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#KumustaKomiksMo reminds us works-in-progress are okay

Creatives are no strangers to drafts. Writers dread the blink of a typing cursor, musicians fear coming up with a sticky hook and illustrators contemplate if a doodle will remain a doodle. For us, it’s hard to have works-in-progress, to look at backlogs that only seem to pile up.  

And komikeros are no stranger to this feeling. What more when someone asks them: Kumusta ang komiks mo?

“It’s a common question a lot of komikeros hear, and I personally dread it. Part of the hardship of making komiks is making time to make komiks,” says 30-year-old illustrator Rob Cham. The question is a reminder of what remains unfinished. Let’s face it, a stagnant draft is not just a rough draft—it’s a sign of our failure to invest in ourselves. Or at least that’s the stigma surrounding it. 

Not every creative can invest all their effort, time and money on themselves. Having a creative career as a fulltime job is a luxury for a lot of us. “The way things are, a lot of us can’t make a living just off komiks—which is something a lot of local komikeros, fans, and members of the komiks community is trying to change,” he explains. “So when people ask how my komiks are, it’s met with hesitation.”

“Part of the hardship of making komiks is making time to make komiks.”

This connotation behind WIPs gave birth to #KumustaKomiksMo. With this trending hashtag, Rob hopes to remove this defeatist attitude towards rough drafts. Artists and komikeros alike are encouraged to share what they’re working on. Whether its character designs, unfinished panels or any idea they’re still fleshing out. 

We talked to Rob about this hashtag’s origin, what he wishes artists would gain from it and iconic American cartoonist Scott McCloud giving this small movement a shout-out. 

How does one participate in the #KumustaKomiksMo hashtag?
The mechanics of the prompt are pretty straightforward. I just asked people to answer the question of #KumustaKomiksMo? I told people to just post the komiks they are working on, the komiks they worked on, the komiks they want to work on, and show us anything, drafts, pages, character sketches. It’s so that we can kind of have a way to show our work and the process of what it takes for people to make comics.

“Any progress is worth hearing about.”

What are your hopes for the hashtag in the long run?
I asked some friends to join in, but I started posting my own komiks as examples of what I wanted to see, and people caught on. I don’t want to be strict with it. I just hope people can share what their komiks are. I saw some people tweet [about] how they gave up on komiks or how their komiks remain doodles on a notebook—and that’s what I  hope to see. I want others to see how komikeros (writers, artists, inkers, colorists, cover artists, editors) are busy making stories, and how vibrant and diverse the komiks scene of today can be.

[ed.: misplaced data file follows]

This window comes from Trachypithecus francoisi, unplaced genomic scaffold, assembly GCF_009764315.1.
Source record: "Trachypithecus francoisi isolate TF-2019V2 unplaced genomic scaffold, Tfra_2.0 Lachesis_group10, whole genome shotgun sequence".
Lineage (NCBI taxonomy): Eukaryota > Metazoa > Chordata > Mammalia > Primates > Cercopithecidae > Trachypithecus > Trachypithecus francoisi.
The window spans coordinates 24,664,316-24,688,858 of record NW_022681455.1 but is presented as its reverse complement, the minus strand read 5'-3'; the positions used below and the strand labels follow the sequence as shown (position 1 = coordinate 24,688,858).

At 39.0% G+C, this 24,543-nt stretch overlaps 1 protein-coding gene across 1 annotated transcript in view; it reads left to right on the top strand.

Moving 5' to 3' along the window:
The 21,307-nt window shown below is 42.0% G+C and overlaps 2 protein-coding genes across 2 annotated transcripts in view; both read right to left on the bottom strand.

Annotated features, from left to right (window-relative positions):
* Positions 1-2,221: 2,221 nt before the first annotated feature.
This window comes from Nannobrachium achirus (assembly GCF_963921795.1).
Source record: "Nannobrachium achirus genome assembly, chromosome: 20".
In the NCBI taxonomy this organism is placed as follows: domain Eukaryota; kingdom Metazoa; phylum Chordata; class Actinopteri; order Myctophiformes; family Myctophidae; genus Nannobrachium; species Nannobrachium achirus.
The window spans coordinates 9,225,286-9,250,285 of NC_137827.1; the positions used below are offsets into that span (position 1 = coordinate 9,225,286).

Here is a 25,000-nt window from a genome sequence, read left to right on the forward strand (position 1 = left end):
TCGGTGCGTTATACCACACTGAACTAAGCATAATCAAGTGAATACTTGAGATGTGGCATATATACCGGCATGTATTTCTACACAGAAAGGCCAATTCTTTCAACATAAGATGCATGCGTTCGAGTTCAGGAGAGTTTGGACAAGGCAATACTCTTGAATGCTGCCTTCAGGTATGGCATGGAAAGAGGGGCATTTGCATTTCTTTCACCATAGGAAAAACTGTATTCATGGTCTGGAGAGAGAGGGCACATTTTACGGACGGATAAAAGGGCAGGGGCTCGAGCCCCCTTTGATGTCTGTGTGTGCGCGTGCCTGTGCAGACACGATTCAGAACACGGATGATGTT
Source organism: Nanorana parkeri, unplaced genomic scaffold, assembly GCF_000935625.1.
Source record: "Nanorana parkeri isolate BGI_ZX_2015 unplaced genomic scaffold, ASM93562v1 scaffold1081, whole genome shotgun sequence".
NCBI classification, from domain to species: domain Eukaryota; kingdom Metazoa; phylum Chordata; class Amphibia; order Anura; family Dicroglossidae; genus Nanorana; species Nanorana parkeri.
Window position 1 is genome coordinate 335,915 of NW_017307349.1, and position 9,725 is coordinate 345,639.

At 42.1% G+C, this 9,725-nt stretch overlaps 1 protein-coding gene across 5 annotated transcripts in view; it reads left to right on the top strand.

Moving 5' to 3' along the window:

Now, I don’t exactly make comics. May I ask why asking other artists’ work-in-progress can come off as offensive?

It’s rough when people want to know if you have something new in the works or what you’re working on, but all you have as an answer is that they’re still not finished. I think a positive way to spin it is to share the progress instead of just saying that you can’t share anything substantial. Any progress is worth hearing about.

Read more: This digital artist sees Manila through bitmaps and pixels

I was in a slump myself [for the] last three years. I would dread that question when I told people how the third book of my “Light/Lost” series is in the works, but I hadn’t made any progress at all—it was hard to talk about. I wanted to change how I felt about the question.

We heard Scott McCloud signal boosted the hashtag. What was your reaction when you saw it?
I read his books when I was starting out, so I owe a lot to him. I didn’t think about it when I started the hashtag. Having it reach that big an audience outside the Philippines, it feels nice to know there is a possibility someone saw the komiks posted and saw how our komiks here in the Philippines are. Broadening horizons and shores after all. [laughs] I am framing that tweet. Or at least, printing it for a scrapbook.

Read more: MAKÔ Collective fights the system through zines

For you, what’s the future of  #KumustaKomiksMo?
I did joke how it would be a neat thing if it grew outside of Komiks, say #MustaKantaMo #KumustaSulatMo or #KamustaPelikulaMo, and other PH artist groups just shared what they were working on through these sister tags. Other than that, I can see it as a way for fans and readers to share their komiks collections or komiks they like online.

Art by Rogin Losa

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